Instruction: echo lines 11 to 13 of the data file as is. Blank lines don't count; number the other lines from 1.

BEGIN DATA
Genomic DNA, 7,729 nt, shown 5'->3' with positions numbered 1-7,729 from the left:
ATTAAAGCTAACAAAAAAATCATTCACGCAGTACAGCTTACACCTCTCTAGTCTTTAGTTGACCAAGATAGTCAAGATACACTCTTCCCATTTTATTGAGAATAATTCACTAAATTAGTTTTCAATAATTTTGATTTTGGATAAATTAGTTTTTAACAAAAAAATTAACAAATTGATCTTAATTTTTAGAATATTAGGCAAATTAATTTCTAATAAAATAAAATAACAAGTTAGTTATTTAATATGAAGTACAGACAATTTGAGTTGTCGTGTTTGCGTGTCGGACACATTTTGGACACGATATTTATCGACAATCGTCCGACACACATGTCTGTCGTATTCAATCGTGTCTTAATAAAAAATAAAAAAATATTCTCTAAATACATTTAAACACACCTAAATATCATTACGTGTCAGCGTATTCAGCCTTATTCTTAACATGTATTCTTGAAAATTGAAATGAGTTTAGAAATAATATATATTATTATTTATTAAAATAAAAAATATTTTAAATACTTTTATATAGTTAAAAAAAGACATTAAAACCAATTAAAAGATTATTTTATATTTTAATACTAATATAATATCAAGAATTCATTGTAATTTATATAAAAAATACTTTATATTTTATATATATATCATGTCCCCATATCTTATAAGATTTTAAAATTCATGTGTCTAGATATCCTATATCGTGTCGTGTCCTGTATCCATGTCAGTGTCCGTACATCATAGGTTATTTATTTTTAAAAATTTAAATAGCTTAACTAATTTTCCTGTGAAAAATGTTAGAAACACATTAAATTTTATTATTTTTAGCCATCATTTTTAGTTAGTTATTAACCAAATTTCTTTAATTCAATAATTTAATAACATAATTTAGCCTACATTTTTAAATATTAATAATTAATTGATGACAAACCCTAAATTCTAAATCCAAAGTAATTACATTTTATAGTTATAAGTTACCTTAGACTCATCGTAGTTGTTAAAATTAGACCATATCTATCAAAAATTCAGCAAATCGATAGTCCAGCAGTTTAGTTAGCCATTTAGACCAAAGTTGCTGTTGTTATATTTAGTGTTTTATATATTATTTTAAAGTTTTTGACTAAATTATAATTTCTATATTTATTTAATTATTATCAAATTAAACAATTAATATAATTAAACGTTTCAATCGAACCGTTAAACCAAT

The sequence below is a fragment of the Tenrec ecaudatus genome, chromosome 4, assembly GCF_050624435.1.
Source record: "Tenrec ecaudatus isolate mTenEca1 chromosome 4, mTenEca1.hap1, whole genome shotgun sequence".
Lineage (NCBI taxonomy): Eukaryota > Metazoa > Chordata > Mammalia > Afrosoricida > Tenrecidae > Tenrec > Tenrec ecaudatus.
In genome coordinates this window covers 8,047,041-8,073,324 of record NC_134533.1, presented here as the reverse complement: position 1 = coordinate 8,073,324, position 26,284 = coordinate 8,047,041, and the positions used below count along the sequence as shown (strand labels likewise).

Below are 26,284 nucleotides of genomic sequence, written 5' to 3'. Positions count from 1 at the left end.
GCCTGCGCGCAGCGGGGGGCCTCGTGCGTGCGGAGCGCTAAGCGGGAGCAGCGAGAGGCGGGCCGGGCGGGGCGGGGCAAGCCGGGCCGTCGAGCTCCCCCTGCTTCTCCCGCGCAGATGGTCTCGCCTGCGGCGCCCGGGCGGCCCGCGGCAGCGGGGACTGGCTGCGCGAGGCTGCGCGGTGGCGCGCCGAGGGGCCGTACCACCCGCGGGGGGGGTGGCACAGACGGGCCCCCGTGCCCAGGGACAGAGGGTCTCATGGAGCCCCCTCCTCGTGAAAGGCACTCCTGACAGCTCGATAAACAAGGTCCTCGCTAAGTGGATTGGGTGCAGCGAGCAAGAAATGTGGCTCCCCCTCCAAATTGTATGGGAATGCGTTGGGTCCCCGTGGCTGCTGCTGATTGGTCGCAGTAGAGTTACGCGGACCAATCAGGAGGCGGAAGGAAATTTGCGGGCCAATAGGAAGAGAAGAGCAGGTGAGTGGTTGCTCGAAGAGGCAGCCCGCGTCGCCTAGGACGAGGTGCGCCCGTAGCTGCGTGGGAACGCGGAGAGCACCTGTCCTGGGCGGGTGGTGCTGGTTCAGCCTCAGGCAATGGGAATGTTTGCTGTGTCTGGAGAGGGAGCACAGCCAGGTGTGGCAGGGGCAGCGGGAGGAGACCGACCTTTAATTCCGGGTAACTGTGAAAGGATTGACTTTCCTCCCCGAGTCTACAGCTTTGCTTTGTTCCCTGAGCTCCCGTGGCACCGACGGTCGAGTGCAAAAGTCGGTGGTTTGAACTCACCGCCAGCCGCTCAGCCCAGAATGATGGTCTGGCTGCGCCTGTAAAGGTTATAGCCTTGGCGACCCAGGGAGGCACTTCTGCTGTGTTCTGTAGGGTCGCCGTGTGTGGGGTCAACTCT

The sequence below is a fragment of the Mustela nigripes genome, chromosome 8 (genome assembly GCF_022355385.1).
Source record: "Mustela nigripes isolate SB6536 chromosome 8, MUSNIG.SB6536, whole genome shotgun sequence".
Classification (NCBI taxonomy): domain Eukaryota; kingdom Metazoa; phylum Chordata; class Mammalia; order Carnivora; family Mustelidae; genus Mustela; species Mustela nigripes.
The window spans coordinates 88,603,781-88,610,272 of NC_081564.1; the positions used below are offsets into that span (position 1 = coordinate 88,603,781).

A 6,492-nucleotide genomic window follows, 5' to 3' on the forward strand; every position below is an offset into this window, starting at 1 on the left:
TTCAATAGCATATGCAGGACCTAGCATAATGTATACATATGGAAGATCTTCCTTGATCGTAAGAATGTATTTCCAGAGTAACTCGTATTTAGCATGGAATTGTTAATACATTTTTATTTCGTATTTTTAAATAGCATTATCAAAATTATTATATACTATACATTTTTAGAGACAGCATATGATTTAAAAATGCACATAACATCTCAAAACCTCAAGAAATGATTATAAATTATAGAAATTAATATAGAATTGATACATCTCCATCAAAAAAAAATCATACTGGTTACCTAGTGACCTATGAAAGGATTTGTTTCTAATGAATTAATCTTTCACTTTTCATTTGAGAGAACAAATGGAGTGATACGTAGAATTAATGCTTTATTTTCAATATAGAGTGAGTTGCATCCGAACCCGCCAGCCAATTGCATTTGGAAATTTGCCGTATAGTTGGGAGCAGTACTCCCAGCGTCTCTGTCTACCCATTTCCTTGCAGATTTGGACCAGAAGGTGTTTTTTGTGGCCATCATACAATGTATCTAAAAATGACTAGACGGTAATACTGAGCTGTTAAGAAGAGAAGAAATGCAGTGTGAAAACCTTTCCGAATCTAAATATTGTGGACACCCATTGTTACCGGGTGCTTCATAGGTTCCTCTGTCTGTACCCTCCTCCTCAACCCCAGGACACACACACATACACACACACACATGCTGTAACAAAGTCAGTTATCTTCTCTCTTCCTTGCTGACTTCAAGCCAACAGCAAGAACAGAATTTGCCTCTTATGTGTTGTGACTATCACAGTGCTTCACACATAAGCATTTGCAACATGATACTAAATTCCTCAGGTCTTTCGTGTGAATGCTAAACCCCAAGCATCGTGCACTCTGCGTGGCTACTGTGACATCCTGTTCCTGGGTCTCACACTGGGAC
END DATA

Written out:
Classification (NCBI taxonomy): domain Eukaryota; kingdom Metazoa; phylum Chordata; class Mammalia; order Carnivora; family Mustelidae; genus Mustela; species Mustela nigripes.
The window spans coordinates 88,603,781-88,610,272 of NC_081564.1; the positions used below are offsets into that span (position 1 = coordinate 88,603,781).

A 6,492-nucleotide genomic window follows, 5' to 3' on the forward strand; every position below is an offset into this window, starting at 1 on the left: